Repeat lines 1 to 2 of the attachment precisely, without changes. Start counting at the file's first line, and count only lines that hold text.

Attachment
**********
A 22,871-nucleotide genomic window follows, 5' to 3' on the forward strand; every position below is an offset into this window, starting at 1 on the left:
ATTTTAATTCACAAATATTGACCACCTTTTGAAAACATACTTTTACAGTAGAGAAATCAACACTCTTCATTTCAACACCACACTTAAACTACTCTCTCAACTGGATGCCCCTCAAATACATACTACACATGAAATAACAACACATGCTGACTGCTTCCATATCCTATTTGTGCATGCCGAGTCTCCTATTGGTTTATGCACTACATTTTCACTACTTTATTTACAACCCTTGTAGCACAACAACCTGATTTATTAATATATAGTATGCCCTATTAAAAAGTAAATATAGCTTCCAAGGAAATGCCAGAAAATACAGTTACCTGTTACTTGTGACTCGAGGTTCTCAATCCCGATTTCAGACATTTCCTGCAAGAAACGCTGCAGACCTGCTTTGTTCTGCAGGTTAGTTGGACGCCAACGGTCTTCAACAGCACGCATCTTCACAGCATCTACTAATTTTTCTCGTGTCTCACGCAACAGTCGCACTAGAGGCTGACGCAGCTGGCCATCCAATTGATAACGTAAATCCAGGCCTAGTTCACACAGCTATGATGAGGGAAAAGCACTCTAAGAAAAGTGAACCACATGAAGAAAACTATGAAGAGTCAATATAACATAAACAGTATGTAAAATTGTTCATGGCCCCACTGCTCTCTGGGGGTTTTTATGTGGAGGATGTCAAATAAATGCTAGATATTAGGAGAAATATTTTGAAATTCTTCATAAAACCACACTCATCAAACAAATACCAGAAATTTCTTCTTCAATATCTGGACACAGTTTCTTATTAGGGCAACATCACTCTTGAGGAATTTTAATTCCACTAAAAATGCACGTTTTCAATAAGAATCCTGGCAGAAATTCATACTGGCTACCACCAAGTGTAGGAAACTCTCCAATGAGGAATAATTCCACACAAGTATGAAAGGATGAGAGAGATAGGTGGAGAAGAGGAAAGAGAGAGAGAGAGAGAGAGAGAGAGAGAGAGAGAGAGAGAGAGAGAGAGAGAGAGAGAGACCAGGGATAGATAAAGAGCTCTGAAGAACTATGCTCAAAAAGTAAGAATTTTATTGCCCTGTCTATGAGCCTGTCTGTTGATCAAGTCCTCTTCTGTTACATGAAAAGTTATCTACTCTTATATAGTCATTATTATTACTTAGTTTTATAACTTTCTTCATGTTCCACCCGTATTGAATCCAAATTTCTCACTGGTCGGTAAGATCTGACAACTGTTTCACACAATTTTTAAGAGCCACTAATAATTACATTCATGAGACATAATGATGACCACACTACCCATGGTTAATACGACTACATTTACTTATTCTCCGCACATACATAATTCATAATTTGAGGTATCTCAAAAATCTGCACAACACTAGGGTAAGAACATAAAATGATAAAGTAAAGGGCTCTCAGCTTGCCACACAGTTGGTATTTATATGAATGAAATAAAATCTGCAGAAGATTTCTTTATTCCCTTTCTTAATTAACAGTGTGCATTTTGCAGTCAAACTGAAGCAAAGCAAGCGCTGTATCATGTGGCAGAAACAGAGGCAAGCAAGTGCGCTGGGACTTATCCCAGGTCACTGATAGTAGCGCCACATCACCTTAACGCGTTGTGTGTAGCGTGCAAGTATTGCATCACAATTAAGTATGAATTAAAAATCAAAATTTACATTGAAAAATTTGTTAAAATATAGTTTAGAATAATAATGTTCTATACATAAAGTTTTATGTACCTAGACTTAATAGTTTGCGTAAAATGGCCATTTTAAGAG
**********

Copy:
A 22,871-nucleotide genomic window follows, 5' to 3' on the forward strand; every position below is an offset into this window, starting at 1 on the left:
ATTTTAATTCACAAATATTGACCACCTTTTGAAAACATACTTTTACAGTAGAGAAATCAACACTCTTCATTTCAACACCACACTTAAACTACTCTCTCAACTGGATGCCCCTCAAATACATACTACACATGAAATAACAACACATGCTGACTGCTTCCATATCCTATTTGTGCATGCCGAGTCTCCTATTGGTTTATGCACTACATTTTCACTACTTTATTTACAACCCTTGTAGCACAACAACCTGATTTATTAATATATAGTATGCCCTATTAAAAAGTAAATATAGCTTCCAAGGAAATGCCAGAAAATACAGTTACCTGTTACTTGTGACTCGAGGTTCTCAATCCCGATTTCAGACATTTCCTGCAAGAAACGCTGCAGACCTGCTTTGTTCTGCAGGTTAGTTGGACGCCAACGGTCTTCAACAGCACGCATCTTCACAGCATCTACTAATTTTTCTCGTGTCTCACGCAACAGTCGCACTAGAGGCTGACGCAGCTGGCCATCCAATTGATAACGTAAATCCAGGCCTAGTTCACACAGCTATGATGAGGGAAAAGCACTCTAAGAAAAGTGAACCACATGAAGAAAACTATGAAGAGTCAATATAACATAAACAGTATGTAAAATTGTTCATGGCCCCACTGCTCTCTGGGGGTTTTTATGTGGAGGATGTCAAATAAATGCTAGATATTAGGAGAAATATTTTGAAATTCTTCATAAAACCACACTCATCAAACAAATACCAGAAATTTCTTCTTCAATATCTGGACACAGTTTCTTATTAGGGCAACATCACTCTTGAGGAATTTTAATTCCACTAAAAATGCACGTTTTCAATAAGAATCCTGGCAGAAATTCATACTGGCTACCACCAAGTGTAGGAAACTCTCCAATGAGGAATAATTCCACACAAGTATGAAAGGATGAGAGAGATAGGTGGAGAAGAGGAAAGAGAGAGAGAGAGAGAGAGAGAGAGAGAGAGAGAGAGAGAGAGAGAGAGAGAGAGAGAGACCAGGGATAGATAAAGAGCTCTGAAGAACTATGCTCAAAAAGTAAGAATTTTATTGCCCTGTCTATGAGCCTGTCTGTTGATCAAGTCCTCTTCTGTTACATGAAAAGTTATCTACTCTTATATAGTCATTATTATTACTTAGTTTTATAACTTTCTTCATGTTCCACCCGTATTGAATCCAAATTTCTCACTGGTCGGTAAGATCTGACAACTGTTTCACACAATTTTTAAGAGCCACTAATAATTACATTCATGAGACATAATGATGACCACACTACCCATGGTTAATACGACTACATTTACTTATTCTCCGCACATACATAATTCATAATTTGAGGTATCTCAAAAATCTGCACAACACTAGGGTAAGAACATAAAATGATAAAGTAAAGGGCTCTCAGCTTGCCACACAGTTGGTATTTATATGAATGAAATAAAATCTGCAGAAGATTTCTTTATTCCCTTTCTTAATTAACAGTGTGCATTTTGCAGTCAAACTGAAGCAAAGCAAGCGCTGTATCATGTGGCAGAAACAGAGGCAAGCAAGTGCGCTGGGACTTATCCCAGGTCACTGATAGTAGCGCCACATCACCTTAACGCGTTGTGTGTAGCGTGCAAGTATTGCATCACAATTAAGTATGAATTAAAAATCAAAATTTACATTGAAAAATTTGTTAAAATATAGTTTAGAATAATAATGTTCTATACATAAAGTTTTATGTACCTAGACTTAATAGTTTGCGTAAAATGGCCATTTTAAGAG